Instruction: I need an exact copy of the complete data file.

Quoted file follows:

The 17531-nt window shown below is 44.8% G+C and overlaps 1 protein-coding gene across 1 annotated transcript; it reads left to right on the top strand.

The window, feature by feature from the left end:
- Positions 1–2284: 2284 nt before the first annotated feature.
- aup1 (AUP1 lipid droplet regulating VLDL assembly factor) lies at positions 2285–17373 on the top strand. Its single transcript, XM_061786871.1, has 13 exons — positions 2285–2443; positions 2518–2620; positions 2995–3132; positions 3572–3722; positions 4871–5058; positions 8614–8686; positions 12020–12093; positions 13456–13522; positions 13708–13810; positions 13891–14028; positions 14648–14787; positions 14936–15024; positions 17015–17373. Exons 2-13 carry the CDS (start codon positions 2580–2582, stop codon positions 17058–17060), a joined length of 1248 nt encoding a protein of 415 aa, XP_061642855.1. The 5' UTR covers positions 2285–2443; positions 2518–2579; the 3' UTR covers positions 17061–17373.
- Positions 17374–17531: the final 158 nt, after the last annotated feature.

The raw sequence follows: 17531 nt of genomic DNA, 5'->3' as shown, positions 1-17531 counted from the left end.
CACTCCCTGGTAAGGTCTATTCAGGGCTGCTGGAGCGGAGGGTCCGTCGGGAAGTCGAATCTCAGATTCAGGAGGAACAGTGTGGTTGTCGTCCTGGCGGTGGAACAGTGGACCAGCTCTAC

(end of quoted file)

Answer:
The 17531-nt window shown below is 44.8% G+C and overlaps 1 protein-coding gene across 1 annotated transcript; it reads left to right on the top strand.

The window, feature by feature from the left end:
- Positions 1–2284: 2284 nt before the first annotated feature.
- aup1 (AUP1 lipid droplet regulating VLDL assembly factor) lies at positions 2285–17373 on the top strand. Its single transcript, XM_061786871.1, has 13 exons — positions 2285–2443; positions 2518–2620; positions 2995–3132; positions 3572–3722; positions 4871–5058; positions 8614–8686; positions 12020–12093; positions 13456–13522; positions 13708–13810; positions 13891–14028; positions 14648–14787; positions 14936–15024; positions 17015–17373. Exons 2-13 carry the CDS (start codon positions 2580–2582, stop codon positions 17058–17060), a joined length of 1248 nt encoding a protein of 415 aa, XP_061642855.1. The 5' UTR covers positions 2285–2443; positions 2518–2579; the 3' UTR covers positions 17061–17373.
- Positions 17374–17531: the final 158 nt, after the last annotated feature.

The raw sequence follows: 17531 nt of genomic DNA, 5'->3' as shown, positions 1-17531 counted from the left end.
CACTCCCTGGTAAGGTCTATTCAGGGCTGCTGGAGCGGAGGGTCCGTCGGGAAGTCGAATCTCAGATTCAGGAGGAACAGTGTGGTTGTCGTCCTGGCGGTGGAACAGTGGACCAGCTCTAC